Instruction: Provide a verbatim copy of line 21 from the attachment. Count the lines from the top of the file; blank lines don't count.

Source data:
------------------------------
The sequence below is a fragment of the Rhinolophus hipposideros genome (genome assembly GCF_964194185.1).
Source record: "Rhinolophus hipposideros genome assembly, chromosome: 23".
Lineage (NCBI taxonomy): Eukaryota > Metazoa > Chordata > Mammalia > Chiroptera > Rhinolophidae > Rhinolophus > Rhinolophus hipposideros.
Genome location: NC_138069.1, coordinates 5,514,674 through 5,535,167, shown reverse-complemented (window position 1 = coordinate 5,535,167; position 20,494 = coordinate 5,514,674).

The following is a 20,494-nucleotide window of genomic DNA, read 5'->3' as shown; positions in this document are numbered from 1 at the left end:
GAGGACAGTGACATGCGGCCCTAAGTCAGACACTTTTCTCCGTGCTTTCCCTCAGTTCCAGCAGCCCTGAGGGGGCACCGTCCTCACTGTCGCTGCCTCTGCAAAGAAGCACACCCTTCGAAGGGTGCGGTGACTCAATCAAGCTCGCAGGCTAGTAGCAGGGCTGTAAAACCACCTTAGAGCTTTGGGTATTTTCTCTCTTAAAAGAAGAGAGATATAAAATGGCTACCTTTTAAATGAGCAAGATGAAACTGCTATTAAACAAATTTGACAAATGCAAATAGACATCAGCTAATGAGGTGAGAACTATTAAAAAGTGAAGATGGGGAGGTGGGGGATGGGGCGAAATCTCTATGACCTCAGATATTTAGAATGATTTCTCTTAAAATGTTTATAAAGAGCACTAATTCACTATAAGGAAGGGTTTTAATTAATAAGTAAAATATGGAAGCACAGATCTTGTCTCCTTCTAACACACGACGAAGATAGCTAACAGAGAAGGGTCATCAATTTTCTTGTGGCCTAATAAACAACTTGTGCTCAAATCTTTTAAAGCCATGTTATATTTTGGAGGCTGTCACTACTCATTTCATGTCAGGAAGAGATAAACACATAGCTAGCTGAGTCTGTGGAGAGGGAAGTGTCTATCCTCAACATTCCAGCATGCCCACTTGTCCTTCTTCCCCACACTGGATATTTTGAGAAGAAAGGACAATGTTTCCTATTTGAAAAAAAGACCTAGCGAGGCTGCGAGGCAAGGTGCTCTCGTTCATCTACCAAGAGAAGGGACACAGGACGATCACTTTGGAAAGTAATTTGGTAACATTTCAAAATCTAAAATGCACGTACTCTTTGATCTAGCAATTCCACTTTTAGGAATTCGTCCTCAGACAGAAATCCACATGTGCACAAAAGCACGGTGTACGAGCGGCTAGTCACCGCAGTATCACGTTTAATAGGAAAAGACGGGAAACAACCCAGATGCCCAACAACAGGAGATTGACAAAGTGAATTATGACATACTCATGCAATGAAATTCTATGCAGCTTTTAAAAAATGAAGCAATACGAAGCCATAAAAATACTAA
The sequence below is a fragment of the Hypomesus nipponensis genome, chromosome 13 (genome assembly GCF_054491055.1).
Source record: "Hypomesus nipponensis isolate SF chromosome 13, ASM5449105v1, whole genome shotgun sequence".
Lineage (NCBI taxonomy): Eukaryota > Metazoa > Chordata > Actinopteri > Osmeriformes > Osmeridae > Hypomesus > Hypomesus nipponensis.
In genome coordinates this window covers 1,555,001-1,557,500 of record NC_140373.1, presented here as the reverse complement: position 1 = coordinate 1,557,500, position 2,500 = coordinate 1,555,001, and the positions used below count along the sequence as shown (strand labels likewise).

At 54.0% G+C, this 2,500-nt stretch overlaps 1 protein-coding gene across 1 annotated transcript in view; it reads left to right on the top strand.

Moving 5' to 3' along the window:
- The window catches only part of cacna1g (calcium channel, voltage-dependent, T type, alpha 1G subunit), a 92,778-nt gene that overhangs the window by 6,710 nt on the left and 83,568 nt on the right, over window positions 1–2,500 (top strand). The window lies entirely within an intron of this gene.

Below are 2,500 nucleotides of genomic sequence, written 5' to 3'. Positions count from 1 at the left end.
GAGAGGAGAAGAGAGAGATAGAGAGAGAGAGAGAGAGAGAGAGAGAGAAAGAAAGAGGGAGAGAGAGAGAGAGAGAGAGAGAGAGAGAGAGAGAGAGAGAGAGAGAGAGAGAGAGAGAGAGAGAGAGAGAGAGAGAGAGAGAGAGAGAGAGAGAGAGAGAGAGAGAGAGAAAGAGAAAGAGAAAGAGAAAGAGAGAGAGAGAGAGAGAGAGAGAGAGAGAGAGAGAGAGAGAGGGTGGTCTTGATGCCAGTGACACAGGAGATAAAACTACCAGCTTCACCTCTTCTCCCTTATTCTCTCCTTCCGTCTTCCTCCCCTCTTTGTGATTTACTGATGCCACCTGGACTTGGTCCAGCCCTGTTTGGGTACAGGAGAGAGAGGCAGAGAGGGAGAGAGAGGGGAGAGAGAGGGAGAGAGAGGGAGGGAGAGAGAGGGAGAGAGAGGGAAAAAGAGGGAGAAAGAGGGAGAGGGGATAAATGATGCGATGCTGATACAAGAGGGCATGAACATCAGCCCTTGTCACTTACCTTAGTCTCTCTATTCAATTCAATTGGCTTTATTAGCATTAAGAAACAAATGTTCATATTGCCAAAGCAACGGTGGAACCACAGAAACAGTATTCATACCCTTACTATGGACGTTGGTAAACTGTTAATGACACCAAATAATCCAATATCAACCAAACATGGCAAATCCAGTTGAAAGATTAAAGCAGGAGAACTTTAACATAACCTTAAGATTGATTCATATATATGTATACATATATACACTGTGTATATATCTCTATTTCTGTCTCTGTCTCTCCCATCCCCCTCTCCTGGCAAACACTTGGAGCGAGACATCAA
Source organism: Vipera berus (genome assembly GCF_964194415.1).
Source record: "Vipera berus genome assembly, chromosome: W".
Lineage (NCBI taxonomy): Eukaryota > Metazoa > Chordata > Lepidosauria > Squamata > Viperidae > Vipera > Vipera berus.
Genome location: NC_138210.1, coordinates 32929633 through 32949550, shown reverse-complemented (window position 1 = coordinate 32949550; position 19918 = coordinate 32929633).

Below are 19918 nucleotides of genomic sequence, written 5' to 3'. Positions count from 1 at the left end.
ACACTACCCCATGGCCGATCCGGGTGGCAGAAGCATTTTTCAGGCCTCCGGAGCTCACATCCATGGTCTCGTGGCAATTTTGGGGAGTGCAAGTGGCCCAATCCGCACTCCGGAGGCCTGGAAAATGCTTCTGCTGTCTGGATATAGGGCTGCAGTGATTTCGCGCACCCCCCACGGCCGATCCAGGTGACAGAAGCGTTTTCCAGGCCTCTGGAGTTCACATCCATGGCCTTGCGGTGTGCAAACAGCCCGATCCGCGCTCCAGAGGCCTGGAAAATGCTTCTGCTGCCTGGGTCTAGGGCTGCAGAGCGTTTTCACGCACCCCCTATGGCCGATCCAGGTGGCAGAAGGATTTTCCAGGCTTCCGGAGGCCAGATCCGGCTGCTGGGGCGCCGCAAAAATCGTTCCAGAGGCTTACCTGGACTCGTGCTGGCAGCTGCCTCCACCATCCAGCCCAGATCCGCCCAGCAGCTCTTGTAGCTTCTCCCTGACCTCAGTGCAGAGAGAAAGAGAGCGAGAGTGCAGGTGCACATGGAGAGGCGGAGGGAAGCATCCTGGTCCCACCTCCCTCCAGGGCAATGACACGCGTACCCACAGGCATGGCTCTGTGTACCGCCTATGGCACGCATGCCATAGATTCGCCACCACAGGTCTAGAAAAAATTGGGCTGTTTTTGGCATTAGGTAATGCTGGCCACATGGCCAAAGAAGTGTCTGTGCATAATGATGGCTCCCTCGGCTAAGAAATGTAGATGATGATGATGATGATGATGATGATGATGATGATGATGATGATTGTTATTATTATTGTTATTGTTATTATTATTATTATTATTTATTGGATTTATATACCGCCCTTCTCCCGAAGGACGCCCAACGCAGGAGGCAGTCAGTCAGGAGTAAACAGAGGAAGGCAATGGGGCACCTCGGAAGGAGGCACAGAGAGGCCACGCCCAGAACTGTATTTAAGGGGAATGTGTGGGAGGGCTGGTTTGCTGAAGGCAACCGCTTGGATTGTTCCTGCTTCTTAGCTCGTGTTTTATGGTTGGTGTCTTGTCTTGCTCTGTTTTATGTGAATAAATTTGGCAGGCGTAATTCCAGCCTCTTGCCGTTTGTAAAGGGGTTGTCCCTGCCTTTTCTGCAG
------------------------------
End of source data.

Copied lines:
ACACTACCCCATGGCCGATCCGGGTGGCAGAAGCATTTTTCAGGCCTCCGGAGCTCACATCCATGGTCTCGTGGCAATTTTGGGGAGTGCAAGTGGCCCAATCCGCACTCCGGAGGCCTGGAAAATGCTTCTGCTGTCTGGATATAGGGCTGCAGTGATTTCGCGCACCCCCCACGGCCGATCCAGGTGACAGAAGCGTTTTCCAGGCCTCTGGAGTTCACATCCATGGCCTTGCGGTGTGCAAACAGCCCGATCCGCGCTCCAGAGGCCTGGAAAATGCTTCTGCTGCCTGGGTCTAGGGCTGCAGAGCGTTTTCACGCACCCCCTATGGCCGATCCAGGTGGCAGAAGGATTTTCCAGGCTTCCGGAGGCCAGATCCGGCTGCTGGGGCGCCGCAAAAATCGTTCCAGAGGCTTACCTGGACTCGTGCTGGCAGCTGCCTCCACCATCCAGCCCAGATCCGCCCAGCAGCTCTTGTAGCTTCTCCCTGACCTCAGTGCAGAGAGAAAGAGAGCGAGAGTGCAGGTGCACATGGAGAGGCGGAGGGAAGCATCCTGGTCCCACCTCCCTCCAGGGCAATGACACGCGTACCCACAGGCATGGCTCTGTGTACCGCCTATGGCACGCATGCCATAGATTCGCCACCACAGGTCTAGAAAAAATTGGGCTGTTTTTGGCATTAGGTAATGCTGGCCACATGGCCAAAGAAGTGTCTGTGCATAATGATGGCTCCCTCGGCTAAGAAATGTAGATGATGATGATGATGATGATGATGATGATGATGATGATGATGATTGTTATTATTATTGTTATTGTTATTATTATTATTATTATTTATTGGATTTATATACCGCCCTTCTCCCGAAGGACGCCCAACGCAGGAGGCAGTCAGTCAGGAGTAAACAGAGGAAGGCAATGGGGCACCTCGGAAGGAGGCACAGAGAGGCCACGCCCAGAACTGTATTTAAGGGGAATGTGTGGGAGGGCTGGTTTGCTGAAGGCAACCGCTTGGATTGTTCCTGCTTCTTAGCTCGTGTTTTATGGTTGGTGTCTTGTCTTGCTCTGTTTTATGTGAATAAATTTGGCAGGCGTAATTCCAGCCTCTTGCCGTTTGTAAAGGGGTTGTCCCTGCCTTTTCTGCAG